The economic calendar is normal, with an emphasis on housing. Earnings season begins in earnest, with widespread, high expectations.
The economic calendar has several of the most important reports. The managerial rosters will be back at full strength, perhaps after an extra day or two off. Investment committees will consider implications from Q1 results. Pundits will try to explain what it all means.
The economic calendar is normal but featuring the monthly employment report. Usually that would be the focus, and it might become so by week’s end. Until the situation is clarified, the paramount question will be: Has the US ignited a trade war?
The economic calendar is very light, and it is a holiday-shortened week. With the quadrennial CNBC switch to Olympic curling coverage after the market close, there is a little less air time to fill. What time and space remains will invite pundit opinion about last week’s stock rebound and the question: Is the coast clear?
The economic calendar is heavy. In the battle of competing explanations for the market declines, the inflation story has taken center stage. With both PPI and CPI scheduled for release this week, I expect many to be asking: Will rising inflation spark another leg down for bonds and stocks?
The economic calendar is normal, but some of the results might not be released on schedule. If the government remains shut down, economic news may take a back seat to the political maneuvering. While we don’t know how that will play out, we can expect an important stream of corporate earnings reports.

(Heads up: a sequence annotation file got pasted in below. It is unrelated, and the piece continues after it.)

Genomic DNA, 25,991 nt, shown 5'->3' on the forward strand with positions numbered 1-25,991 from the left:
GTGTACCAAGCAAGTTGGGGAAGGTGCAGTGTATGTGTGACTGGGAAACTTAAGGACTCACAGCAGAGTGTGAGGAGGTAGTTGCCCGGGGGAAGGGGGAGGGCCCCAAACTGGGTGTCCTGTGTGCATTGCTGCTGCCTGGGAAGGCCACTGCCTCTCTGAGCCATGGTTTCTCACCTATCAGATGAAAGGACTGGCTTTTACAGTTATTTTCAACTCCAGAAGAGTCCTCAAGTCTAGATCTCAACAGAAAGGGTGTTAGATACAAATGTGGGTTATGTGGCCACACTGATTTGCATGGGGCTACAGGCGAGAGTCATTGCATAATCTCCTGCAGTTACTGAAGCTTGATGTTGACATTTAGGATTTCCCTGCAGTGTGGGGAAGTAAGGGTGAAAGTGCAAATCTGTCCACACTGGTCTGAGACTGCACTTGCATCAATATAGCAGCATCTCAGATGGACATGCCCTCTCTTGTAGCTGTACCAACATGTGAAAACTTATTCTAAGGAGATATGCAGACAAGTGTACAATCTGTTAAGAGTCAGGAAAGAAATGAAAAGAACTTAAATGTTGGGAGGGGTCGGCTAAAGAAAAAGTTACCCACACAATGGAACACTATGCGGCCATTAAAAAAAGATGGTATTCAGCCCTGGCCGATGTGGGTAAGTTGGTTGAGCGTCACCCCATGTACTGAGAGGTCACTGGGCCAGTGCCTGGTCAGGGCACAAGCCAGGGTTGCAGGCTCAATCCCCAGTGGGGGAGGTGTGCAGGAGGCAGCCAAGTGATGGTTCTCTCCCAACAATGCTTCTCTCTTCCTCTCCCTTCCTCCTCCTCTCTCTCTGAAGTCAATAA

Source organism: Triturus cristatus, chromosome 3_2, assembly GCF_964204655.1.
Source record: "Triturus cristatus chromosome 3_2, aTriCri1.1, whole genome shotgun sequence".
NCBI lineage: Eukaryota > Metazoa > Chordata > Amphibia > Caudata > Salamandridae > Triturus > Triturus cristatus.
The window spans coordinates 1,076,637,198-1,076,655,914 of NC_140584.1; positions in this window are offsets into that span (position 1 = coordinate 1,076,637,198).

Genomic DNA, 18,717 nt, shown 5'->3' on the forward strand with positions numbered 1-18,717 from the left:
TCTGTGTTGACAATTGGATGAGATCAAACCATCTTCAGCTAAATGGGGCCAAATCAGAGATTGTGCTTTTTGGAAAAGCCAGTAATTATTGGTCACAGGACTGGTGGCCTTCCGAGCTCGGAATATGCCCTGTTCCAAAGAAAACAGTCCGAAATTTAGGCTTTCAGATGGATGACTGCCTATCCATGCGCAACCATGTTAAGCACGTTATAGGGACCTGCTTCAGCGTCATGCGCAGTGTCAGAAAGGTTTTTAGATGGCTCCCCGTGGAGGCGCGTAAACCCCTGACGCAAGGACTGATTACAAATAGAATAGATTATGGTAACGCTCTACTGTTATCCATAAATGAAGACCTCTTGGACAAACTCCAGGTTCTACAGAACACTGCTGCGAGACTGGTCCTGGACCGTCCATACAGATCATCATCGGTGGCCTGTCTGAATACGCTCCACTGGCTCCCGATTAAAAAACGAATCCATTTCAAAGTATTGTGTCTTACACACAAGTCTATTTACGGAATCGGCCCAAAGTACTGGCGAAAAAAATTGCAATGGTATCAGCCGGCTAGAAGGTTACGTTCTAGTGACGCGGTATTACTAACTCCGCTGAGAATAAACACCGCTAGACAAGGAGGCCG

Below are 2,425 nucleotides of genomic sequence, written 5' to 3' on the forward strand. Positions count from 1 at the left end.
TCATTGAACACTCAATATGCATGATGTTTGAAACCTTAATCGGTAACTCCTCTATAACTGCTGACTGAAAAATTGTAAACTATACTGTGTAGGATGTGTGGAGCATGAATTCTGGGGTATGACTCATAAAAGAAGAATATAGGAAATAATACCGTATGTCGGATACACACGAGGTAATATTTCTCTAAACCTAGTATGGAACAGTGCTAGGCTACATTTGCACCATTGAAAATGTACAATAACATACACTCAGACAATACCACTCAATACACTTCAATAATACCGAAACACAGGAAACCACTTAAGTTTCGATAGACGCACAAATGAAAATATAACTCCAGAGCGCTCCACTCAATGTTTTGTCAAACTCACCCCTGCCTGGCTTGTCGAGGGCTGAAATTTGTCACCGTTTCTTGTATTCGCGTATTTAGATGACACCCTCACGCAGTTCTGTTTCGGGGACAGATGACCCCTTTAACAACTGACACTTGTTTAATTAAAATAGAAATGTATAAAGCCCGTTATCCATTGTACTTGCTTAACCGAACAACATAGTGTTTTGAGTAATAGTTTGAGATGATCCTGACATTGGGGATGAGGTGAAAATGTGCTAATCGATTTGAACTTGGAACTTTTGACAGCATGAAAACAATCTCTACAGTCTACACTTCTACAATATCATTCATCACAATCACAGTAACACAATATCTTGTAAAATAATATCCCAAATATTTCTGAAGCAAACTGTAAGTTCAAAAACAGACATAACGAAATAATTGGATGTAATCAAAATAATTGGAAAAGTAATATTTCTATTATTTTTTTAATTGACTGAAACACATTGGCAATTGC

The economic calendar is normal, with a holiday-shortened week and some ongoing political worries. Competing with the Washington Circus will be Q417 corporate earnings reports. The former topics will have greater news interest, but investors should be digging into the earnings reports.
The economic calendar is about normal, with market participants back from holiday vacations (but perhaps fighting the snow). The key reports are the PPI and CPI. Inflation is the key 2018 worry for many, so these reports will get more attention. Especially if the numbers are a little hot, I expect the punditry to be asking: How worried should we be about inflation?
The economic calendar is a big one, compressed into a holiday-shortened week. There are no reports scheduled for Tuesday, and I have a suspicion that the A-Teams may be a bit slow in returning to work. With the big news coming at week’s end, and the need for fresh copy on Tuesday I expect the punditry to be asking: What should we worry about it 2018?
The economic calendar is light, the week is short, and the A-Teams are taking some time off. It is the formula for punditry gone wild. But what will be the subject, especially if Bitcoin is not moving much? I suspect questions of two types. The first will focus on the tax cuts, identifying the winning and losing stocks and sectors. The second will update the list of worries for 2018.